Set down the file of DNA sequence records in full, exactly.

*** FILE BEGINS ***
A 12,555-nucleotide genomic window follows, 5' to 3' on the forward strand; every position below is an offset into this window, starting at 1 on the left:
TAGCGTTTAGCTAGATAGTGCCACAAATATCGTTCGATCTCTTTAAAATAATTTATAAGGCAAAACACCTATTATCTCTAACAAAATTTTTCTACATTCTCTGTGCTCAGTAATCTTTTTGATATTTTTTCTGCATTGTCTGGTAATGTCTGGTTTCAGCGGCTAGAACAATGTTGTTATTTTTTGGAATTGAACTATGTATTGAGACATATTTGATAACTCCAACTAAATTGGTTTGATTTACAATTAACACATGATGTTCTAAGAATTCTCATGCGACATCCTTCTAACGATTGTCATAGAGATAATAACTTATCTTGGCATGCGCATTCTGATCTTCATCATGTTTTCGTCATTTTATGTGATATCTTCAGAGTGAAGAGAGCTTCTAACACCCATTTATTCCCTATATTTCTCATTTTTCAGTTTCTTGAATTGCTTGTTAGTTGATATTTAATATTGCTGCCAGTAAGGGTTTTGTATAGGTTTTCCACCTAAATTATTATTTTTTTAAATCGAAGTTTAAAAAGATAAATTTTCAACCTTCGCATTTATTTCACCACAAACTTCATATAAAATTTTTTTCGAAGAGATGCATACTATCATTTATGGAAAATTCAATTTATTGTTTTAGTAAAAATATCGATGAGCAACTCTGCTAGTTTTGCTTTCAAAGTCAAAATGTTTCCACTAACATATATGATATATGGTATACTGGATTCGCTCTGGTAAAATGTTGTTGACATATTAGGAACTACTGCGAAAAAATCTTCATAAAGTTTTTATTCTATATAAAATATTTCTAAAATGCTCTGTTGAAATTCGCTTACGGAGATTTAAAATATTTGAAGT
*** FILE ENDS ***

A 12,555-nucleotide genomic window follows, 5' to 3' on the forward strand; every position below is an offset into this window, starting at 1 on the left:
TAGCGTTTAGCTAGATAGTGCCACAAATATCGTTCGATCTCTTTAAAATAATTTATAAGGCAAAACACCTATTATCTCTAACAAAATTTTTCTACATTCTCTGTGCTCAGTAATCTTTTTGATATTTTTTCTGCATTGTCTGGTAATGTCTGGTTTCAGCGGCTAGAACAATGTTGTTATTTTTTGGAATTGAACTATGTATTGAGACATATTTGATAACTCCAACTAAATTGGTTTGATTTACAATTAACACATGATGTTCTAAGAATTCTCATGCGACATCCTTCTAACGATTGTCATAGAGATAATAACTTATCTTGGCATGCGCATTCTGATCTTCATCATGTTTTCGTCATTTTATGTGATATCTTCAGAGTGAAGAGAGCTTCTAACACCCATTTATTCCCTATATTTCTCATTTTTCAGTTTCTTGAATTGCTTGTTAGTTGATATTTAATATTGCTGCCAGTAAGGGTTTTGTATAGGTTTTCCACCTAAATTATTATTTTTTTAAATCGAAGTTTAAAAAGATAAATTTTCAACCTTCGCATTTATTTCACCACAAACTTCATATAAAATTTTTTTCGAAGAGATGCATACTATCATTTATGGAAAATTCAATTTATTGTTTTAGTAAAAATATCGATGAGCAACTCTGCTAGTTTTGCTTTCAAAGTCAAAATGTTTCCACTAACATATATGATATATGGTATACTGGATTCGCTCTGGTAAAATGTTGTTGACATATTAGGAACTACTGCGAAAAAATCTTCATAAAGTTTTTATTCTATATAAAATATTTCTAAAATGCTCTGTTGAAATTCGCTTACGGAGATTTAAAATATTTGAAGT